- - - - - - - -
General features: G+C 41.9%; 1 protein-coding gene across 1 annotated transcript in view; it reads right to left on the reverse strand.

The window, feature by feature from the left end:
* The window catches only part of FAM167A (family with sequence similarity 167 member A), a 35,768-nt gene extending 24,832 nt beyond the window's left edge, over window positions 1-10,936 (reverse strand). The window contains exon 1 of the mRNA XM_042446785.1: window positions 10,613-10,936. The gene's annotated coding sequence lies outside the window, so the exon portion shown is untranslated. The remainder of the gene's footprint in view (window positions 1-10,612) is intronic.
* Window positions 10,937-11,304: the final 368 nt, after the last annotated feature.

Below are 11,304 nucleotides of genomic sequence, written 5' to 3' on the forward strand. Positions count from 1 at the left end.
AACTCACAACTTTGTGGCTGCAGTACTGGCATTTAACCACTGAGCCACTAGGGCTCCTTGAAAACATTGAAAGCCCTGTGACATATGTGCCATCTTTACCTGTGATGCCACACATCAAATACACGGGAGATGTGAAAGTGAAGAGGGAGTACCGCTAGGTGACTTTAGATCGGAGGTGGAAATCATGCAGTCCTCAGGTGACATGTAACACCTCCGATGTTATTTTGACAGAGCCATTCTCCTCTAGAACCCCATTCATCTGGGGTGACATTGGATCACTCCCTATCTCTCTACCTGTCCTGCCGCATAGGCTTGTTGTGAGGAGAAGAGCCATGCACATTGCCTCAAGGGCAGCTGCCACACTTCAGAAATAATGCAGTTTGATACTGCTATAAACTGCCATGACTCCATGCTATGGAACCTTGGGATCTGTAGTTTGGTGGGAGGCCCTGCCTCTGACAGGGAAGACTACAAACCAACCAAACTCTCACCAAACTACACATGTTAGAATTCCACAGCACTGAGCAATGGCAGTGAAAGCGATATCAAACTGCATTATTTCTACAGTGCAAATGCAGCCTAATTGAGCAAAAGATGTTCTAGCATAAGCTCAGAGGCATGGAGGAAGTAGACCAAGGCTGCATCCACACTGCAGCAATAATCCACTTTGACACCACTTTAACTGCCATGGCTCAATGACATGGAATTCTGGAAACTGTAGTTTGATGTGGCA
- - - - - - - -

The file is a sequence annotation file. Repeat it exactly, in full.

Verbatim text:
General features: G+C 41.9%; 1 protein-coding gene across 1 annotated transcript in view; it reads right to left on the reverse strand.

The window, feature by feature from the left end:
* The window catches only part of FAM167A (family with sequence similarity 167 member A), a 35,768-nt gene extending 24,832 nt beyond the window's left edge, over window positions 1-10,936 (reverse strand). The window contains exon 1 of the mRNA XM_042446785.1: window positions 10,613-10,936. The gene's annotated coding sequence lies outside the window, so the exon portion shown is untranslated. The remainder of the gene's footprint in view (window positions 1-10,612) is intronic.
* Window positions 10,937-11,304: the final 368 nt, after the last annotated feature.

Below are 11,304 nucleotides of genomic sequence, written 5' to 3' on the forward strand. Positions count from 1 at the left end.
AACTCACAACTTTGTGGCTGCAGTACTGGCATTTAACCACTGAGCCACTAGGGCTCCTTGAAAACATTGAAAGCCCTGTGACATATGTGCCATCTTTACCTGTGATGCCACACATCAAATACACGGGAGATGTGAAAGTGAAGAGGGAGTACCGCTAGGTGACTTTAGATCGGAGGTGGAAATCATGCAGTCCTCAGGTGACATGTAACACCTCCGATGTTATTTTGACAGAGCCATTCTCCTCTAGAACCCCATTCATCTGGGGTGACATTGGATCACTCCCTATCTCTCTACCTGTCCTGCCGCATAGGCTTGTTGTGAGGAGAAGAGCCATGCACATTGCCTCAAGGGCAGCTGCCACACTTCAGAAATAATGCAGTTTGATACTGCTATAAACTGCCATGACTCCATGCTATGGAACCTTGGGATCTGTAGTTTGGTGGGAGGCCCTGCCTCTGACAGGGAAGACTACAAACCAACCAAACTCTCACCAAACTACACATGTTAGAATTCCACAGCACTGAGCAATGGCAGTGAAAGCGATATCAAACTGCATTATTTCTACAGTGCAAATGCAGCCTAATTGAGCAAAAGATGTTCTAGCATAAGCTCAGAGGCATGGAGGAAGTAGACCAAGGCTGCATCCACACTGCAGCAATAATCCACTTTGACACCACTTTAACTGCCATGGCTCAATGACATGGAATTCTGGAAACTGTAGTTTGATGTGGCA